|S E A R C H D V D B e a v e r|
(aka 'The Beast')
Jack Woods and Dennis Muren (uncredited)
Before he took you to a galaxy far, far away, before he brought you face-to-face with living, breathing prehistoric beasts, Dennis Muren, the future nine-time Oscar-winning visual-effects artist (Star Wars, Jurassic Park), joined forces with a group of talented young filmmakers to create an homage to the creature features of yore in the eerie monster mash Equinox. Deep within the woods and canyons of California, four teenagers happen upon an ancient book containing the secrets of a strange, malevolent world that coexists with that of mankind. This $6,500-budget wonder (originally called The Equinox . . . A Journey into the Supernatural) was picked up for distribution by producer Jack H. Harris (The Blob), who shot new footage for the film with writer-director Jack Woods and released it in 1970 as Equinox. Since then, the film has gained a passionate cult following and inspired succeeding generations of horror/fantasy filmmakers...
Posters + Promotional Material
Theatrical Release: October 1970
DVD Review: Criterion (2-disc) - Region 1 - NTSC
|DVD Box Cover||
CLICK to order from:
|Distribution||Criterion Collection - Spine # 338 - Region 1 - NTSC|
Average Bitrate: 6.37 mb/s
NTSC 720x480 29.97 f/s
NOTE: The Vertical axis represents the bits transferred per second. The Horizontal is the time in minutes.
|Audio||English (Dolby Digital 2.0)|
audio commentaries: One by writer-director Jack Woods and producer Jack
H. Harris, on the 1970 release. And one by effects photographer,
producer, and director Dennis Muren; writer-codirector Mark McGee; and
matte artist, cel animator, and effects technician Jim Danforth, on the
NOTE: This release is not pictureboxed - I repeat - NOT pictureboxed. We can assume that Criterion have abandoned this DVD production practice - hopefully for good. More on this as it surfaces.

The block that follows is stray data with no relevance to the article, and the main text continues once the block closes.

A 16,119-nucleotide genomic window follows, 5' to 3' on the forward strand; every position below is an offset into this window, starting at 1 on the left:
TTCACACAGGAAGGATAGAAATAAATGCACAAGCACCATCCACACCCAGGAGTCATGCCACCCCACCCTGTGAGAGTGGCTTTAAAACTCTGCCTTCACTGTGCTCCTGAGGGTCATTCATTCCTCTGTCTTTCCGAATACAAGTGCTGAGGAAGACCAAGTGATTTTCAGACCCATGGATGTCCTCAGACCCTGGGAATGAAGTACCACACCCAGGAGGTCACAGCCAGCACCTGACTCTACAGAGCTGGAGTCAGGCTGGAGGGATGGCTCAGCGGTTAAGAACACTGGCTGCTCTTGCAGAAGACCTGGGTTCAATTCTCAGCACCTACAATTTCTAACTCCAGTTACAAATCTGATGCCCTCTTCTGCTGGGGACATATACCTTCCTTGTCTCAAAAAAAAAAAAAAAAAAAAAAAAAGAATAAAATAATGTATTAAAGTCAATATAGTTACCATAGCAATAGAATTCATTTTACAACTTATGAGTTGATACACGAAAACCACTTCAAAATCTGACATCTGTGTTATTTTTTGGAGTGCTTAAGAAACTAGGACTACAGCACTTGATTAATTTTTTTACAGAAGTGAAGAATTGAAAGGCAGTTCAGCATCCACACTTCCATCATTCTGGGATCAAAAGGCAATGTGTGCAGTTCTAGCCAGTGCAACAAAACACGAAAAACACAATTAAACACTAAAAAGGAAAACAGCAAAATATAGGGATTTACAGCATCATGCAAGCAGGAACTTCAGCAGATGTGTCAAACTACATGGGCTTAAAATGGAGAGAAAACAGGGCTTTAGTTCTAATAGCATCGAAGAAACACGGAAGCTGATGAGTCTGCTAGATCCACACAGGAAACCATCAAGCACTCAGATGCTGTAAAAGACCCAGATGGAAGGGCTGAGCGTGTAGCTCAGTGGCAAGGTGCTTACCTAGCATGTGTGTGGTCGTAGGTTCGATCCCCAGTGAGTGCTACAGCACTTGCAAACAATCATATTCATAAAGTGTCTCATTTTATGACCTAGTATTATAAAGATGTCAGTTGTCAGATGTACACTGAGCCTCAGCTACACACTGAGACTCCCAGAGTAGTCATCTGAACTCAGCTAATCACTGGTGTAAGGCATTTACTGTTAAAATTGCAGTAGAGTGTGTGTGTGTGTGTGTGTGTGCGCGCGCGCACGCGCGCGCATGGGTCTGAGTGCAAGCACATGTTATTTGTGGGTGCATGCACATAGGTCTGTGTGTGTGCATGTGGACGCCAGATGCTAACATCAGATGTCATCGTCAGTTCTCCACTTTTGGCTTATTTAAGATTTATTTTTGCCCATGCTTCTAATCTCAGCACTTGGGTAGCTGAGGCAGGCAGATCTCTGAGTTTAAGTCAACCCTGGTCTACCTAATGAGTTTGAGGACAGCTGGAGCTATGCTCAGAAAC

Well, everything you always wanted to know about Equinox... and then some. Criterion have done such a thorough job in commentaries, supplements and detailed factoids revolving around the creation of this film (s), that it's almost impossible not to fully embrace it. The longer version (Equinox) has had the Criterion magic put to it, where the predecessor, the 1967 version of the film, The Equinox . . . A Journey into the Supernatural, sharing the same disc, looks a little rough around the edges bearing the earmarks of the original independent production (see comparison captures below). Actually I don't know that I can add too much more to the screen captures - it looks possibly better than it ever has - digital noise as faux-grain on a very clean image. The post-dubbing is quite poor, but that, of course, has nothing to do with Criterion, I didn't hear a pop or hiss through the entire film - once again - clean and consistent.
The extras - they are so encompassing I'll simply relate the ones I enjoyed the most - the commentaries are not the best I've heard but they are true and honest with loads of extraneous details. I might even have preferred The Equinox . . . A Journey into the Supernatural one the best - I kind of enjoyed Dennis Muren's manner. I also was entertained by the interviews with Frank Bonner, of WKRP in Cincinnati fame, and Barbara Hewitt (et all). Nothing overly special about them, they just added good flavor to the post film explorations. More decent fodder is the video introduction by crusty old Forrest J. Ackerman - this guy has been there forever and has a mitt-ful to say.
Although I wouldn't compare Equinox to the superior film productions like The Blob or Carnival of Souls - Criterion have duplicated the appeal by burrowing under the surface of a frugal venture to tell the hidden stories, which are rife with anecdotal fun and curiosities. Once you get into Equinox, you will remain a fan for life.